Anyway, I missed the moon as it came over the horizon (the Cascades were in the way--aren't they always?), so it wasn't as impressive as it could have been if, say, I'd been 20 minutes later going over Snoqualmie Pass and had arrived just as the moon came up over Keechelus Lake. That would have been stellar (Oh, almost a pun.).
But I did have a swell perigee moon experience nonetheless. While I tried to fall asleep at Mom's house, a slice of moonlight fell across my face through a gap in the window shade. And you know how moonlight is...all cool and silvery and magical, like the tips of fox tails and fish bellies, muscovite mica and quartz. So dreamy.
Of course, it only took like 6 seconds of moonlight for me to start thinking about olden tymes (time was spelled like that back then), when a scorned widow would be stoned for looking at the moon's reflection in a rain barrel or whatever. Naturally, this led me to consider the possible consequences of falling asleep with the moonlight on my face, like maybe the Devil would come to take me, and I'd be made to eat the fruit of the netherworld; or I'd wake up with a hair-face and wander the earth subsisting on yarrow and pumpkin rinds; or turn into a raven and land on a stump and be eaten by a wolverine; or birth a wolf-child and be forced to live in a cave somewhere in order to keep the locals from killing said wolf-child. (In these scenarios, my hair was all crazy with leaves and beetles and other forest detritus because that's what I assume happens in these situations. Except probably not to ravens--although, I'm sure I'd contract some nasty bird lice.) But, as it's 2011 and not 1210, I made it through the night without supernatural incident. Lucky me.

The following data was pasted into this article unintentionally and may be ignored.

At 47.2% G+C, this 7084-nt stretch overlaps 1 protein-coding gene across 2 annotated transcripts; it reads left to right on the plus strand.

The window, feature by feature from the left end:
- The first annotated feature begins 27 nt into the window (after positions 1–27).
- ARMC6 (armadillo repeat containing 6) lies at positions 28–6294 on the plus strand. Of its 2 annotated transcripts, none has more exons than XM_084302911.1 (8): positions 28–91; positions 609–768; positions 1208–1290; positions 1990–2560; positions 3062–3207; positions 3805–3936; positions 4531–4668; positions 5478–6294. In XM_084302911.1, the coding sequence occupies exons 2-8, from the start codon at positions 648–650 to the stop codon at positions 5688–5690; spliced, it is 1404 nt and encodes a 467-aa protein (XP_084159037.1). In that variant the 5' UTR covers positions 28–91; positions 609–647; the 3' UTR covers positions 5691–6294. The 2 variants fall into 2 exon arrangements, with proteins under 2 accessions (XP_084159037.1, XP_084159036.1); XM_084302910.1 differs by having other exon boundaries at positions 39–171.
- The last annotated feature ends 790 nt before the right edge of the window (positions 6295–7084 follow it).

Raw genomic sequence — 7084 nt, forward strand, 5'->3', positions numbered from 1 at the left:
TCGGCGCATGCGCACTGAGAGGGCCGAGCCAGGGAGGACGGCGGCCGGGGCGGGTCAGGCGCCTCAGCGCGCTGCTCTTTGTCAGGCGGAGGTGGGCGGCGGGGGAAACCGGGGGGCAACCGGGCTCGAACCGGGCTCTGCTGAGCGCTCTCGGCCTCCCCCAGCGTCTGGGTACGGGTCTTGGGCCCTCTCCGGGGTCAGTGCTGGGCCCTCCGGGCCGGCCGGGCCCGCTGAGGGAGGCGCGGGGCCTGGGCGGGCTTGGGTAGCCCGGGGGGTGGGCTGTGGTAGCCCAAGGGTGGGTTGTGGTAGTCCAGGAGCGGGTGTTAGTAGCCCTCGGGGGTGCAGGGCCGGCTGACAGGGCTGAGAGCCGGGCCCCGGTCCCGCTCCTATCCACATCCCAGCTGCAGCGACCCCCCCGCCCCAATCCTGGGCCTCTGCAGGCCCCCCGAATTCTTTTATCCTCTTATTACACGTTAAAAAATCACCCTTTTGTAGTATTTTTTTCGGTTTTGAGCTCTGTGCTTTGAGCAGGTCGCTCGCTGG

Since I brought up the subject of ethereal natural wonders, check out this frozen sap Maya showed me a couple weeks ago. (She always knows where to find the best nature specimens.)
Awesome, right? Don't you kind of want to spread it on toast? I do.